Photo by: Science Photo Library - NASA

Science Photo Library - NASA

4 Reasons Why Earth is the Best Planet to Call Home

Since 1970, folks from around the world have gathered together to celebrate Earth Day, an appreciation for all the good stuff we’ve got here on the Earth – and a reminder to try not to mess it up. But what’s so special about the Earth, anyway?

April 21, 2020

All life on Earth exists within a 100-mile band, from just below the surface to the top of the atmosphere. That distance, compared to the size of the Earth itself, is as thin as the shell of an egg.




Photo by: James White / 500px

James White / 500px

Take a deep breath. What’s flowing into your lungs? Air, that’s what. It’s mostly made of nitrogen (which is very neutral) and mostly just serves to take up space (but is combined with hydrogen to make ammonia by plants, which find it useful). But a good fraction of that air is oxygen, a byproduct of photosynthesis and all-around caustic, angsty element, but us animals put it to good use to power our metabolisms.

That oxygen is special: we’re the only planet in the solar system (and for that matter, the only planet that we know of) that hosts an abundance of oxygen in the atmosphere.




Vibrant blue ocean and sky



If you want something else to consider, take a drink of water. Water is ridiculously common in the universe: it’s made of hydrogen (which tops the charts in cosmic abundance) and oxygen (which is made inside of stars like our sun, and so also pretty popular). Water is the most common element in the cosmos, but most of it is either a) locked up in frozen ice or b) blasted into high-temperature smithereens.

The water on our planet is nice and liquid on the surface, which is a unique set of affairs. It’s the only planet in the solar system (and for that matter, the only planet that we know of) that has liquid water on the surface. What allows this is our particular distance from the sun. Any closer and we’d heat to death like Mercury; and any further and we’d freeze up like Mars.




There are not too many places on Earth where the Eurasian and North American tectonic plates are exposed in the way they are at Þingvellir National Park in Iceland. These continental plates are normally deep below the surface of the ocean, and are only accessible through remotely operated vehicles (RAV) or submarines.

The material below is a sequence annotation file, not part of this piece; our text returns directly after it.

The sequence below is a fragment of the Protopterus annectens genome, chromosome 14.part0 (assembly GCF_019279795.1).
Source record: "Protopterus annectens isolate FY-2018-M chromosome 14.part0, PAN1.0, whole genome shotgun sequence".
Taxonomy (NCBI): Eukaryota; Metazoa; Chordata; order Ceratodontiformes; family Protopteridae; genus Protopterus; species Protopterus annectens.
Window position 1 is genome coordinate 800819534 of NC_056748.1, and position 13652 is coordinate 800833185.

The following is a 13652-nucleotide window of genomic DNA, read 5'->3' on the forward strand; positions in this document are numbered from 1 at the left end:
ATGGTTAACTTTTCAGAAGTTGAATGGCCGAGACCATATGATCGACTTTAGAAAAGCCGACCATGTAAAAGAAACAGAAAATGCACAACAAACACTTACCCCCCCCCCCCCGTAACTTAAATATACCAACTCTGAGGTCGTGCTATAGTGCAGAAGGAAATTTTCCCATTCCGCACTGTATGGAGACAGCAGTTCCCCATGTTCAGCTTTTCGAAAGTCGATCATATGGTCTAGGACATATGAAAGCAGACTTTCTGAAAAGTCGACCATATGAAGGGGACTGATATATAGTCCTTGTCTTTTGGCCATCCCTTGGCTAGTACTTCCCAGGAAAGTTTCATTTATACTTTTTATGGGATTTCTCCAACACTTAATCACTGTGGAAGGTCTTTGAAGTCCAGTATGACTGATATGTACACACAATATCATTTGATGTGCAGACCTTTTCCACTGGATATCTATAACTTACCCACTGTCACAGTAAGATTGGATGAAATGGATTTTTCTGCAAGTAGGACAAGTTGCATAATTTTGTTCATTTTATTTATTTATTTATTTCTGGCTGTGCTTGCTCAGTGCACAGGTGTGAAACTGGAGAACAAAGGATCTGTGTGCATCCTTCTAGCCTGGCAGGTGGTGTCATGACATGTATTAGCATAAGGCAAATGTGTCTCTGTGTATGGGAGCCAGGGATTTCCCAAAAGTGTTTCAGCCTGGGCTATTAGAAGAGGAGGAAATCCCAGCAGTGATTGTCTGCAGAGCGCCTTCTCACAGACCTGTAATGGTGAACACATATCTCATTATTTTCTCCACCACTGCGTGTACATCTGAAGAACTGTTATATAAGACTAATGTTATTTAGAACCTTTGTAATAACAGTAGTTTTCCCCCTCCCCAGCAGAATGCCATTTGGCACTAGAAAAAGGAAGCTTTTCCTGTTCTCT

Photo by: Daniel Haug

Daniel Haug

But it doesn’t stop at air and water. The Earth has plate tectonics, which constantly cycles elements up and down the crust and pulls excess carbon dioxide out of the atmosphere and deep underground where it can’t do anyone any greenhouse-based harm. Although, I should note that this is a creakingly old geological process and can’t keep up with the rate of carbon emissions that humans have managed to obtain.




Photo by: Henglein and Steets

Henglein and Steets

And we’ve got a moon! Our moon is huge, relatively speaking. We have the largest moon compared to its parent planet in the solar system. And if you ever look at a picture of the backside of the moon, you’ll see it pockmarked with countless craters. Those are scars from long-ago collisions with asteroids and comets – asteroids and comets that were meant for us.

Our Earth also has a nice, stable tilt. The stability of the tilt is essential – it keeps our weather and climate systems consistent over billions of years, so any evolving life doesn’t have to deal with any climatological gut-punching resets.

That’s it: that’s all we’ve got. Celebrate it and protect it.

Paul M. Sutter

Paul M. Sutter is an astrophysicist at Stony Brook University and the Flatiron Institute, host of Ask a Spaceman and Space Radio, and author of How to Die in Space.

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